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NIOSH Celebrates National Farm Safety and Health Week

Categories: Agriculture, Forestry, and Fishing

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September 21-27, 2014, is National Farm Safety and Health Week. The National Institute for Occupational Safety and Health (NIOSH) marks this year’s theme, Safety Counts: Protecting What Matters, by announcing the new Agriculture, Forestry and Fishing directory page.

The new page provides a one-stop entry to all of NIOSH’s agriculture, forestry and fishing resources, making it easier than ever to access data, information, and publications for research and action. The directory page is coordinated by the Office of Agriculture Safety and Health (OASH) in the NIOSH Director’s Office. OASH provides leadership to prevent work-related injuries and illnesses among the nation’s agriculture, forestry and fishing workers. OASH sets strategic directions for, supports, and monitors and reports progress on safety and health research and public health practice activities, both intramural and extramural. OASH also bridges internal and external activities by facilitating research integration, partnership development, and research to practice.

Preventing Skin Cancer

Categories: Agriculture, Forestry, and Fishing, Cancer, Construction, Oil and Gas, Outdoor Work, Young Workers

sunAs the nation’s doctor, I recently launched a Call to Action to Prevent Skin Cancer to address the rising rates of skin cancer in the U.S. While nearly 5 million people are treated for skin cancer each year in the U.S., with an annual cost of $8.1 billion, most cases are preventable. Although people with lighter skin are at higher risk, anyone can get skin cancer—and it can be disfiguring, even deadly. Sunburned and even tanned skin is damaged skin that can lead to skin cancer. That’s why this message is extremely important for individuals whose jobs require them to work outdoors.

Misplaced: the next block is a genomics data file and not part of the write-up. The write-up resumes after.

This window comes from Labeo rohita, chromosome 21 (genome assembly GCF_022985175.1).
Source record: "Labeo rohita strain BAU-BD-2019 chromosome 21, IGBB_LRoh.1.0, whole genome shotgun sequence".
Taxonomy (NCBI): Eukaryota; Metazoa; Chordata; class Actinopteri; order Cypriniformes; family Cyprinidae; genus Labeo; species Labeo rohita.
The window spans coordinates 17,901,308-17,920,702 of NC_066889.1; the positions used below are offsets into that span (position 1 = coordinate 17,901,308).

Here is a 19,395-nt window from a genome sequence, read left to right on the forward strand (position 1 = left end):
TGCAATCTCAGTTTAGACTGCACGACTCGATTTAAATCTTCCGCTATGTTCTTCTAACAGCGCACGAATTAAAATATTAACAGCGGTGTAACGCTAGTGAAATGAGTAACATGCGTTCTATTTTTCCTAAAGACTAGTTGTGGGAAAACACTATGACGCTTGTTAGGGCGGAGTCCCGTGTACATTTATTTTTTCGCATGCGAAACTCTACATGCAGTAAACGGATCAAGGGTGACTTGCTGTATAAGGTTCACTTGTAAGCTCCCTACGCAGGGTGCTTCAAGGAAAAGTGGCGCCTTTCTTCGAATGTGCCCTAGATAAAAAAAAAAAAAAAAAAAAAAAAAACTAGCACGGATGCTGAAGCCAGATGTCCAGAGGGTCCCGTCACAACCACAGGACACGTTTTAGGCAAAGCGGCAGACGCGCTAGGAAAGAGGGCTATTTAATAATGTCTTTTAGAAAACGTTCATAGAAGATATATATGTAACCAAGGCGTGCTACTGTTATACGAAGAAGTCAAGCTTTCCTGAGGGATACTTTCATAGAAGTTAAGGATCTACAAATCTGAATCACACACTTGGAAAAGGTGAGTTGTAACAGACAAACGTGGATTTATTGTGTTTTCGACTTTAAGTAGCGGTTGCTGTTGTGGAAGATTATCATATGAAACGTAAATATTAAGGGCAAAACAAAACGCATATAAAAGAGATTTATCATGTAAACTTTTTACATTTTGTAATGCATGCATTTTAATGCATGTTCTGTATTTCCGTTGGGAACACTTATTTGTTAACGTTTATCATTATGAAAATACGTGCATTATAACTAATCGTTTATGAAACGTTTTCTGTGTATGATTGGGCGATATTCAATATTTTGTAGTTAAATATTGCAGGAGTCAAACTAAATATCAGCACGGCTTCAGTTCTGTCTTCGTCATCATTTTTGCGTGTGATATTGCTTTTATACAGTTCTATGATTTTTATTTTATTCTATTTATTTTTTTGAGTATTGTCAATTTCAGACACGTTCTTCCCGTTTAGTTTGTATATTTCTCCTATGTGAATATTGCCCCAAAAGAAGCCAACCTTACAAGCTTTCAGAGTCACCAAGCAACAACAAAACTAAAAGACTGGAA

The National Tractor Safety Coalition: Taking a new systems-approach to a well-known problem

Categories: Agriculture, Forestry, and Fishing, Motor Vehicle Safety

The agriculture industry is widely recognized for its high work-related fatal injury rates, which are estimated to be 20.2 deaths per 100,000 workers (compared to 3.2 per 100,000 workers for all workers).[i] Tractor overturns are the most frequent cause of farm fatalities, yet they can be readily addressed with the presence of a roll-bar and seatbelt (referred to as a rollover protective structure system or ROPS).[ii] Unfortunately, roughly 40% of U.S. tractors lack these protective devices. Older farmers, part-time farmers, and low-income farms are most frequently lacking ROPS protection.[iii]

Adjusting to Work in the Heat: Why Acclimatization Matters

Categories: Agriculture, Forestry, and Fishing, Construction, Outdoor Work

Heat stress infographic

Click for the full infograpic

Acclimatization is important in keeping your workforce safe and well as temperatures rise. This natural adaptation to the heat takes time, and from a management perspective, it may require careful planning.

Make acclimatization part of your plan

A good heat illness prevention plan takes into account the need for more breaks, a cool place to rest, the availability of fluids, and the careful allotment of time for a worker to become fully adjusted or acclimatized to the heat. It will need to be flexible based on the intensity of the heat, the level of humidity, the workers’ experience on the job, and the workers’ physical fitness.

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